Hello, fellow furnace dwellers.

Have you been going through some fiery trials?

Yeah, me too.

Mine started in February when my husband, Chuck, was involved in a car accident that shattered a vertebrae in his spine. He had a successful surgery, but coded days later. He died Feb. 28, two days after his 50th birthday.

While he was in the hospital, it seemed as if I was in a furnace of trouble and heartache.

But I noticed something.

I wasn’t in that furnace alone.

If you’re unfamiliar with the Bible story of a fiery furnace, you’re probably wondering what I’m talking about.

Please let me explain.

In the Old Testament, there is the account of three Israelite men: Shadrach, Meshach and Abednego. They were taken into captivity by the powerful Babylonian King Nebuchadnezzar. At one point, the king has a gold, 90-foot-tall statue of himself made and set up in his country.

The king orders that everyone bow down and worship that statue. Those who don’t will be thrown into a blazing furnace.

Guess who doesn’t bow down? Yep, our three Israelite friends.

The king is furious when he finds out. He orders the men to bow, but instead gets this faith-fueled answer: “If we are thrown into the blazing furnace, the God we serve is able to deliver us from it, and he will deliver us from your majesty’s hand. But even if he does not, we want you to know, your majesty, that we will not serve your gods or worship the image of gold you have set up.”

Nebuchadnezzar is really mad now and orders that the furnace be heated seven times hotter. He commands some of his strongest soldiers to tie up the fully clothed Israelites and throw them in the furnace. The furnace is so hot that it kills the soldiers. The three, firmly tied Israelites fall into the blazing furnace.

Then something amazing happens. The king leaps to his feet.

“Weren’t there three men that we tied up and threw into the fire?” he asks his advisers.

Everyone agrees the king’s math is correct.

“Look,” he says. “I see four men walking around in the fire, unbound and unharmed, and the fourth looks like a son of the gods.”

Nebuchadnezzar orders our three friends out of the furnace.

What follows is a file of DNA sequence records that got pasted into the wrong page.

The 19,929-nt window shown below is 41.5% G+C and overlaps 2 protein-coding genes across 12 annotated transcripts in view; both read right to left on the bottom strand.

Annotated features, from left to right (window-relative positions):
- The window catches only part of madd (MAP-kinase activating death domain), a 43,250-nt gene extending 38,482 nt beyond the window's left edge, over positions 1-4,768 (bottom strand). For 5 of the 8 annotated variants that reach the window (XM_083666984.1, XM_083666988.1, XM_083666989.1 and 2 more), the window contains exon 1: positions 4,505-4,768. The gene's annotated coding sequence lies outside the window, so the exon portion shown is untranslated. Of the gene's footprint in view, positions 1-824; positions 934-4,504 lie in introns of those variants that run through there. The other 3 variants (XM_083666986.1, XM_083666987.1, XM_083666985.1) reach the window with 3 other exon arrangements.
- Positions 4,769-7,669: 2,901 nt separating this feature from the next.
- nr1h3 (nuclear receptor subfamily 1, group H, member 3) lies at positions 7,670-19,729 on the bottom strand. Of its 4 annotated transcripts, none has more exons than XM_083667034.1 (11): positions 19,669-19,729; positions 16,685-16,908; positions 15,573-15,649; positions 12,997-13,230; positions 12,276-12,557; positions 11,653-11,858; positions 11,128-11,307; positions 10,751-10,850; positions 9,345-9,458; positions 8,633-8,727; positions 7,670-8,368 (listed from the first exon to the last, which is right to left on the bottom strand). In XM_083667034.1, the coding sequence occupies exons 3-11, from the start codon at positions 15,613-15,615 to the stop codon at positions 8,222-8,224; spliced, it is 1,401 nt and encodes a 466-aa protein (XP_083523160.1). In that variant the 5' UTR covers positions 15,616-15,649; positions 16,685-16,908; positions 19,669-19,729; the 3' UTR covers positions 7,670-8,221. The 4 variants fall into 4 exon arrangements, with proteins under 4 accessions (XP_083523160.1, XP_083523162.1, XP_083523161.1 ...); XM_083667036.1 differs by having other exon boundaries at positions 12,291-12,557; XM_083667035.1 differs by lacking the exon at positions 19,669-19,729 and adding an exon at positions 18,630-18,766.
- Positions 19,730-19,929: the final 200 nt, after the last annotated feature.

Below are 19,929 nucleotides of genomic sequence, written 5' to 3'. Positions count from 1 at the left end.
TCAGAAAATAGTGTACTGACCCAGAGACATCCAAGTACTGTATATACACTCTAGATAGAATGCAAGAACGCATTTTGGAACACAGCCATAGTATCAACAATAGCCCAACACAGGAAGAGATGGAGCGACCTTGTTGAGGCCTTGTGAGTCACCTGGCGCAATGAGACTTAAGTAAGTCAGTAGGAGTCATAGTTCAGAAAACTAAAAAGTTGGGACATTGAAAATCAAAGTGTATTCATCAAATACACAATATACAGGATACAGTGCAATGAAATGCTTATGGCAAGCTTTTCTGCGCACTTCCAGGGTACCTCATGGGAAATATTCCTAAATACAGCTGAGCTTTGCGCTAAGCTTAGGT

And the men come out — unharmed. Not a hair on their heads is singed. Their clothing isn’t scorched. There is no fire smell on them.

At the hospital, I often thought how — in so many ways — Christ went to the cross alone, but three men went to the furnace.

How hard would it have been if just one man had to face those flames?

In Ecclesiastics 4:9-10, we read: “Two are better than one, because they have a good return for their labor; If either of them falls down, one can help the other up. But pity anyone who falls and has no one to help them up.”

The three Israelites had God and each other. And I had my furnace mates, too. Besides family and friends, there was a woman whose husband was hospitalized with a serious illness.

There was another woman, probably in her early 20s at best, with a 4-month-old baby. The woman said her mom would be taken off a ventilator if she didn’t show improvement in a couple days. After a few days, I didn’t see that young woman anymore.

Then there was the tall, thin man with the long, gray pony tail and Lynyrd Skynyrd shirt. I was a little afraid of him at first. He was so tall, but I found out he was kind. His 84-year-old mom was in the hospital and his 90-year-old dad wouldn’t leave her side and so their son — this gentle giant — wouldn’t leave either of them.

The man told me his girlfriend had been going through a rough time and didn’t think she could go on.

He wasted no words.

“You come up here to this hospital and I’ll show you what suffering is,” he told her.

We were a band of brothers and sisters in suffering, but I think we took comfort in the fact that we weren’t alone. We understood each other.

Better yet, I know God was there. He was — and always will be — that fourth man in the furnace, the one who doesn’t just look like a son of the gods, but who is God. Some scholars say that fourth man in that long-ago furnace was an angel. Others say it was the preincarnate Christ.

Either way, God stayed with those men and he stays with us, no matter what fiery times we face.

I noticed something else. The Israelites came out of the furnace unbound. Sometimes it takes a fire to burn up things that have us tied up in knots. I saw relationships restored. Hurts that had bound me for years melted in the flames of my furnace. I could almost imagine those ropes of resentment popping off.

In the furnace, you learn what’s important and what’s not. Trusting a loving God, who makes our paths straight and sees the future that we do not, is important. Repeatedly recalling how someone snapped at us 20 years ago is not.

That’s not to say our hurts aren’t important. They are, but the best way to see hurts heal is to keep giving them to God and seeking his direction.

I’m grieving now, but I know God heals and I depend on him for such.

So will I come out of the furnace, not even smelling like smoke? I wonder. I do know that like the Israelites, I will have a story of faith to share.

It’s a story of God, who is strong and faithful and who stands — as long as necessary — with us in life’s fiery furnaces and all other times to come.

Tammy McKeighan is news editor of the Fremont Tribune. She may be reached at 402-721-5000, Ext. 1433, or at tammy.mckeighan@lee.net.